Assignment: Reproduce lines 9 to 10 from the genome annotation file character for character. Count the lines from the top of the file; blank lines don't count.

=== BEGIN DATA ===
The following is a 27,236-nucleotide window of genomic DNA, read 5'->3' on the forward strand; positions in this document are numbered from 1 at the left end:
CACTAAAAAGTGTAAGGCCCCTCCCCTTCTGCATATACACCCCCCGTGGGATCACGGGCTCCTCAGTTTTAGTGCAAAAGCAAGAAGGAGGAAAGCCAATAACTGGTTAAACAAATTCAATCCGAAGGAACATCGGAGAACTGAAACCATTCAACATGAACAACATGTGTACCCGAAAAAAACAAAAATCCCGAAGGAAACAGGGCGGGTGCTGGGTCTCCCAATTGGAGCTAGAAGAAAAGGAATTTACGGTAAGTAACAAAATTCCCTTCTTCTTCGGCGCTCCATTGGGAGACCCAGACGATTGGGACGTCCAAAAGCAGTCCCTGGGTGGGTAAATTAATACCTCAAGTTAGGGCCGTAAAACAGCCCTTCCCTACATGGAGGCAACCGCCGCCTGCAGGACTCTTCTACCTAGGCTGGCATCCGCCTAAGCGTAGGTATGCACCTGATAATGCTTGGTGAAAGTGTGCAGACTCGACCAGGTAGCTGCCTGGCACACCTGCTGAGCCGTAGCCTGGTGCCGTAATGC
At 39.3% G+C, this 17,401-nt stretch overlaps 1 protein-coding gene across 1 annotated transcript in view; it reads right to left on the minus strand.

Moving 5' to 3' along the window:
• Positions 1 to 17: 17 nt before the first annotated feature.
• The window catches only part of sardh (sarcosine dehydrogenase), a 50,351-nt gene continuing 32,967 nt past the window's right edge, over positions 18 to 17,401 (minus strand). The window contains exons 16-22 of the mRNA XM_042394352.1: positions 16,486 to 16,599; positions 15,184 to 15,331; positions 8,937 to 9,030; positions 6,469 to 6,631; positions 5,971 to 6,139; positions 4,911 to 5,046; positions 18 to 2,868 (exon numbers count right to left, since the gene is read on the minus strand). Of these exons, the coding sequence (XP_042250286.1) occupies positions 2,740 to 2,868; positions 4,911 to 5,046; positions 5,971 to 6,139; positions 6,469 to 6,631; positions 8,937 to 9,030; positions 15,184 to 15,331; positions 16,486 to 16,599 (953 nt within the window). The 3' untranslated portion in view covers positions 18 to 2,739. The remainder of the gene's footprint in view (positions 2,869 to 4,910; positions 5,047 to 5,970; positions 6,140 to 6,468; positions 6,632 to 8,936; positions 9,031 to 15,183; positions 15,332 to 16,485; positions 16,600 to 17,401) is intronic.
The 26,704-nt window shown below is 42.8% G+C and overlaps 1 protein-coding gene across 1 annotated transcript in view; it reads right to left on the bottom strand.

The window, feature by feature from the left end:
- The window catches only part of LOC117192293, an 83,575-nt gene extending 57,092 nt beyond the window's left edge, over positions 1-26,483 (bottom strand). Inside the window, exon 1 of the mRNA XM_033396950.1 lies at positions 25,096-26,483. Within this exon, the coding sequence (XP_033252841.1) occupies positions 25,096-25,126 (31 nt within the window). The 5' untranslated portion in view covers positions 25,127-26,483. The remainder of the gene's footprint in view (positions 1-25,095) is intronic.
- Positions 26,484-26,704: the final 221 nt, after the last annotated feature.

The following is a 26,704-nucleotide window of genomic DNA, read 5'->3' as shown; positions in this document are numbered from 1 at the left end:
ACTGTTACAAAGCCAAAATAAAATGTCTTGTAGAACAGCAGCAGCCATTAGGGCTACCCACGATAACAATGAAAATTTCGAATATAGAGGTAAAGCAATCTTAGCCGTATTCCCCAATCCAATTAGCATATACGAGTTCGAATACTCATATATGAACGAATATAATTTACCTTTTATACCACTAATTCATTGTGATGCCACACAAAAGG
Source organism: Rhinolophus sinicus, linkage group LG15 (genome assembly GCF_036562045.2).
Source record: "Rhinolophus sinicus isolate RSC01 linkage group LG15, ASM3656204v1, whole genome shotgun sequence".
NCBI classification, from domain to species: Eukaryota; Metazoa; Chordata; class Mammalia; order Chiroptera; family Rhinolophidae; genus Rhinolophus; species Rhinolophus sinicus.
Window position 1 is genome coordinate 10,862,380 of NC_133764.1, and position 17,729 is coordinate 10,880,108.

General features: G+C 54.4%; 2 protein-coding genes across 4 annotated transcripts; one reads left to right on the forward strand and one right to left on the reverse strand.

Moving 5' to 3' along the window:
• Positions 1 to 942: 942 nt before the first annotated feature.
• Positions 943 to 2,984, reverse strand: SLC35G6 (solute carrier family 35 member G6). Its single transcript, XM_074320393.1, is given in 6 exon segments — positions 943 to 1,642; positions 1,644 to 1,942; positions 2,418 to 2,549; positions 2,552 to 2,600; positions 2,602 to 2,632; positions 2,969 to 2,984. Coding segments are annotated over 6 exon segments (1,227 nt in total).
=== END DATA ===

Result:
- The window catches only part of LOC117192293, an 83,575-nt gene extending 57,092 nt beyond the window's left edge, over positions 1-26,483 (bottom strand). Inside the window, exon 1 of the mRNA XM_033396950.1 lies at positions 25,096-26,483. Within this exon, the coding sequence (XP_033252841.1) occupies positions 25,096-25,126 (31 nt within the window). The 5' untranslated portion in view covers positions 25,127-26,483. The remainder of the gene's footprint in view (positions 1-25,095) is intronic.
- Positions 26,484-26,704: the final 221 nt, after the last annotated feature.